2. In the more of the same category, Verizon is refocusing its efforts on reducing leasing costs. So far, we have seen Verizon choosing not to join the very public and vocal opposition to traditional tower leasing models as AT&T, T-Mobile, and Sprint. However, they have hired Accenture to help them use standard renegotiation efforts like those from Md7 or Blackdot to try to renegotiate leases. What Verizon has done very effectively is push for 2% annual escalation or less in their new leases. The benefit of this change may be tempered though by their site acquisition agent’s willingness to increase the base lease rate to adjust for the reduction in escalation. We also see increased activity by Verizon to build their towers next to existing public tower company towers to avoid collocating on those towers.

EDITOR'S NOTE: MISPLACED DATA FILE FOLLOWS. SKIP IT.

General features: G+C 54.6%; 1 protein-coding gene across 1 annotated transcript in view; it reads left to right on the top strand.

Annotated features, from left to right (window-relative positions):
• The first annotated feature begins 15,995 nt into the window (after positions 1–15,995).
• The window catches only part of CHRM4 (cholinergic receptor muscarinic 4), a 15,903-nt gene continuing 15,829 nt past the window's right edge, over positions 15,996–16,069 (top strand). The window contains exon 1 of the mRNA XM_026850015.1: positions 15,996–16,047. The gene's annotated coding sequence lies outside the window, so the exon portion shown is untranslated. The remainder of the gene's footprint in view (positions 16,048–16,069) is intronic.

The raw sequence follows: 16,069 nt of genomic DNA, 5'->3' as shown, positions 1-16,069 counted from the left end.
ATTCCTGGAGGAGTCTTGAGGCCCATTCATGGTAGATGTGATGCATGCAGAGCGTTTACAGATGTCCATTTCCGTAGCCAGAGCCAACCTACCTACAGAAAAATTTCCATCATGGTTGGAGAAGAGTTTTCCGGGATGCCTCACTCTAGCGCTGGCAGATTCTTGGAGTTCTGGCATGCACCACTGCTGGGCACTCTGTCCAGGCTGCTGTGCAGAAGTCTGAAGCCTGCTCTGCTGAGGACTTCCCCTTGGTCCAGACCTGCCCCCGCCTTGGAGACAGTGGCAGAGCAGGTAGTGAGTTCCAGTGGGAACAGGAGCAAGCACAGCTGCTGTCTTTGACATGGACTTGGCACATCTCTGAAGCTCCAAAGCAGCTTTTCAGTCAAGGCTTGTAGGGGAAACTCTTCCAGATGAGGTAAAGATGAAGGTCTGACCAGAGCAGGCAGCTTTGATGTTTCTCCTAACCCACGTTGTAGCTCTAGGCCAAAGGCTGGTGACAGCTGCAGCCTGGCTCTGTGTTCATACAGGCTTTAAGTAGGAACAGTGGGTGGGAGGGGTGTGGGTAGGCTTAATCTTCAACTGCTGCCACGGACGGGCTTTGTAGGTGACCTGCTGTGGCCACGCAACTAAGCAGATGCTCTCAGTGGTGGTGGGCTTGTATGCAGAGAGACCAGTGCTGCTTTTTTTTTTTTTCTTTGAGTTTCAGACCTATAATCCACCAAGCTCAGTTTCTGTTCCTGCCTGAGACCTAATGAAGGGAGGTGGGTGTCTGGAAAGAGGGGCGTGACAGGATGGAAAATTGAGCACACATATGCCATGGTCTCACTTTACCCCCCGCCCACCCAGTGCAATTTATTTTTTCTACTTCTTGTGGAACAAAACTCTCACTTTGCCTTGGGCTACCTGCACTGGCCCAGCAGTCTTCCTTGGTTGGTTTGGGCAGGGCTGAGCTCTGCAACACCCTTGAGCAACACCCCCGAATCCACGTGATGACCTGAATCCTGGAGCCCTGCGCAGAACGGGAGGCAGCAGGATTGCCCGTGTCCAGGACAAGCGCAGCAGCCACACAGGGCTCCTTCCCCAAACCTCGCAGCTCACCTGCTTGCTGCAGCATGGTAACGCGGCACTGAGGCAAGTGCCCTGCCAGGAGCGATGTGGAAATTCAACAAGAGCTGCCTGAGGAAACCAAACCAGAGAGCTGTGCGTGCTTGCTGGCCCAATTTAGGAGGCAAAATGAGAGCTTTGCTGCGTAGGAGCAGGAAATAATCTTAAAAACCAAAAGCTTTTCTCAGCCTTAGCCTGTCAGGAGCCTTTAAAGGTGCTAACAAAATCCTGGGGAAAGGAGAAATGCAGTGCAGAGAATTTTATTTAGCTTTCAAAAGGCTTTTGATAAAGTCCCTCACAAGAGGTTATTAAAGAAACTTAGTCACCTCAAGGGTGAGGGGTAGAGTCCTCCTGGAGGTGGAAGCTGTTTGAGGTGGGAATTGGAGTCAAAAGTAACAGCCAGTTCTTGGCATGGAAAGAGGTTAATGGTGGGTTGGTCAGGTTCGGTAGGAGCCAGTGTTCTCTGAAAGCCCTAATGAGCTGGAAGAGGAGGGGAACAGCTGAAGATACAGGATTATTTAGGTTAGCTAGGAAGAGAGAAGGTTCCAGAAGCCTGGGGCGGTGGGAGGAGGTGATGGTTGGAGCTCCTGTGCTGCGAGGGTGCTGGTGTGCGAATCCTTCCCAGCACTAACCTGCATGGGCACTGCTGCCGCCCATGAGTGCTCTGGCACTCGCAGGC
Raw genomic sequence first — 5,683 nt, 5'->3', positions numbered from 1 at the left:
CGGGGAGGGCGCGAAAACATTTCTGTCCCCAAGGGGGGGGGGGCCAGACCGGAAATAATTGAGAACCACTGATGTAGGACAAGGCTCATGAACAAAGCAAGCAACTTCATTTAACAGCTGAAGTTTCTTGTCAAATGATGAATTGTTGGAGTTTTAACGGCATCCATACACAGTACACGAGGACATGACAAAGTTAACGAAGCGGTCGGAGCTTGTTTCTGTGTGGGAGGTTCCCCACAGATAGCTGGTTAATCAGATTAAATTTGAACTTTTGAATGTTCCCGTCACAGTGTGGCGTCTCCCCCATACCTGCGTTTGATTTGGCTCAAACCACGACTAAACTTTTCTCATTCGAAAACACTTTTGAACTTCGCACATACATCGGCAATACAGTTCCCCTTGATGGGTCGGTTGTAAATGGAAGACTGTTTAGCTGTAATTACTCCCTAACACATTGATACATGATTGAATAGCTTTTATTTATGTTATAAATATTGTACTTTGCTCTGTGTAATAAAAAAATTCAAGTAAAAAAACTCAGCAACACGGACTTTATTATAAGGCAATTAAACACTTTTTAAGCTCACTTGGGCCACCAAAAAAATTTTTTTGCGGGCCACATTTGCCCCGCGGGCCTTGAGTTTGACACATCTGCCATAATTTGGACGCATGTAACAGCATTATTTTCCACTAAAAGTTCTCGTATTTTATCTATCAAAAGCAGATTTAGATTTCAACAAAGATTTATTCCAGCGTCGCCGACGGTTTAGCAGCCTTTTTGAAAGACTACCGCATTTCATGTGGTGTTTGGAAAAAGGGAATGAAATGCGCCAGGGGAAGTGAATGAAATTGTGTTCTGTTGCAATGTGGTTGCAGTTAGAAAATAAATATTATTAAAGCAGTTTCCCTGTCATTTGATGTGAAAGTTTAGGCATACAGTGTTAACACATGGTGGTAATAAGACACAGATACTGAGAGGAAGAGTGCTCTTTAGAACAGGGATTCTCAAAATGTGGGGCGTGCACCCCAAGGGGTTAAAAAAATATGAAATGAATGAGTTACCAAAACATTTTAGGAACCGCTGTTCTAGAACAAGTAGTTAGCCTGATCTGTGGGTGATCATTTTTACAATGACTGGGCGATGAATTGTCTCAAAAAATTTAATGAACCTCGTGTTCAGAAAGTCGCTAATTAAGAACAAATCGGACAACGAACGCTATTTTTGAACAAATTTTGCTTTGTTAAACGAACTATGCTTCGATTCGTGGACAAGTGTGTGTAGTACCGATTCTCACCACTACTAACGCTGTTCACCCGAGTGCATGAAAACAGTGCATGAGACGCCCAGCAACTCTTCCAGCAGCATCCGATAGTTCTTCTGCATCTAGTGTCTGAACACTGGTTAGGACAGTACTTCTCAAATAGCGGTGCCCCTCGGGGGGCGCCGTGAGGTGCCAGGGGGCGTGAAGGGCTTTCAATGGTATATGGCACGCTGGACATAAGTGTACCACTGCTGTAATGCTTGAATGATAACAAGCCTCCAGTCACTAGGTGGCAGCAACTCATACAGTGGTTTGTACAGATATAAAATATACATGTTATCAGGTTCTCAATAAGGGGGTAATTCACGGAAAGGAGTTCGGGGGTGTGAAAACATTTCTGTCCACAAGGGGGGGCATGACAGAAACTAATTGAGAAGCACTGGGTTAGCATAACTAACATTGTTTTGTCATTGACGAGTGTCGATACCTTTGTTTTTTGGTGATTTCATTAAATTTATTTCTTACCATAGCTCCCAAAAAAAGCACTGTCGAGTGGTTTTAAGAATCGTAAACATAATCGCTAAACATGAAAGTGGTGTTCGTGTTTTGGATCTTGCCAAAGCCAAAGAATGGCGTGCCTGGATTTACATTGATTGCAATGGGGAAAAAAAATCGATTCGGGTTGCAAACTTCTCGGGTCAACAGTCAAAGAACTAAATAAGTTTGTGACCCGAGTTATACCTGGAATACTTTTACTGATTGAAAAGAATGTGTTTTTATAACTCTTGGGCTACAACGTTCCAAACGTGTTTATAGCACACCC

3. While this is not that much of a surprise, T-Mobile has been killing it, and their network performance is increasing. Churn is historically low, cost of services is low, subscriber growth is high, and they have started building out 600MHz. Wouldn’t want to be one of the other wireless carriers trying to compete with the T-Mobile marketing juggernaut- T-Mobile gets away with snarky while when their competitors try it, it comes across as desperate (Sprint) or stodgy (AT&T and Verizon). We already see increased activity from T-Mobile modifications and new towers, and they are not even really started yet.